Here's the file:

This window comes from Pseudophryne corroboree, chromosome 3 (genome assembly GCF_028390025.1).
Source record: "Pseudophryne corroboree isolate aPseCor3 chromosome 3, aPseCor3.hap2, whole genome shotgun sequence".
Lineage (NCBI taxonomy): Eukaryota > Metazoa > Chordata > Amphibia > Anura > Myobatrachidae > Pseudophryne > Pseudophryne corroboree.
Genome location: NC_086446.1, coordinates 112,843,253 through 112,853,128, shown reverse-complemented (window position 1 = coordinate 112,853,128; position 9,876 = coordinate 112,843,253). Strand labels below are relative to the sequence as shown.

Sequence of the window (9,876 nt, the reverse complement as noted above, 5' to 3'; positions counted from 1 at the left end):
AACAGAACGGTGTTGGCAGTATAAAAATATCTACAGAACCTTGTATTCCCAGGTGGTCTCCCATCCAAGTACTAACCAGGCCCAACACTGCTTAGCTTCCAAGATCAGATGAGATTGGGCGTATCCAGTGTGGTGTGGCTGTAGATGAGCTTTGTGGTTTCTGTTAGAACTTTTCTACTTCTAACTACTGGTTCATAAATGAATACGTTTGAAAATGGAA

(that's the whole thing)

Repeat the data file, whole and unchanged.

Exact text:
This window comes from Pseudophryne corroboree, chromosome 3 (genome assembly GCF_028390025.1).
Source record: "Pseudophryne corroboree isolate aPseCor3 chromosome 3, aPseCor3.hap2, whole genome shotgun sequence".
Lineage (NCBI taxonomy): Eukaryota > Metazoa > Chordata > Amphibia > Anura > Myobatrachidae > Pseudophryne > Pseudophryne corroboree.
Genome location: NC_086446.1, coordinates 112,843,253 through 112,853,128, shown reverse-complemented (window position 1 = coordinate 112,853,128; position 9,876 = coordinate 112,843,253). Strand labels below are relative to the sequence as shown.

Sequence of the window (9,876 nt, the reverse complement as noted above, 5' to 3'; positions counted from 1 at the left end):
AACAGAACGGTGTTGGCAGTATAAAAATATCTACAGAACCTTGTATTCCCAGGTGGTCTCCCATCCAAGTACTAACCAGGCCCAACACTGCTTAGCTTCCAAGATCAGATGAGATTGGGCGTATCCAGTGTGGTGTGGCTGTAGATGAGCTTTGTGGTTTCTGTTAGAACTTTTCTACTTCTAACTACTGGTTCATAAATGAATACGTTTGAAAATGGAA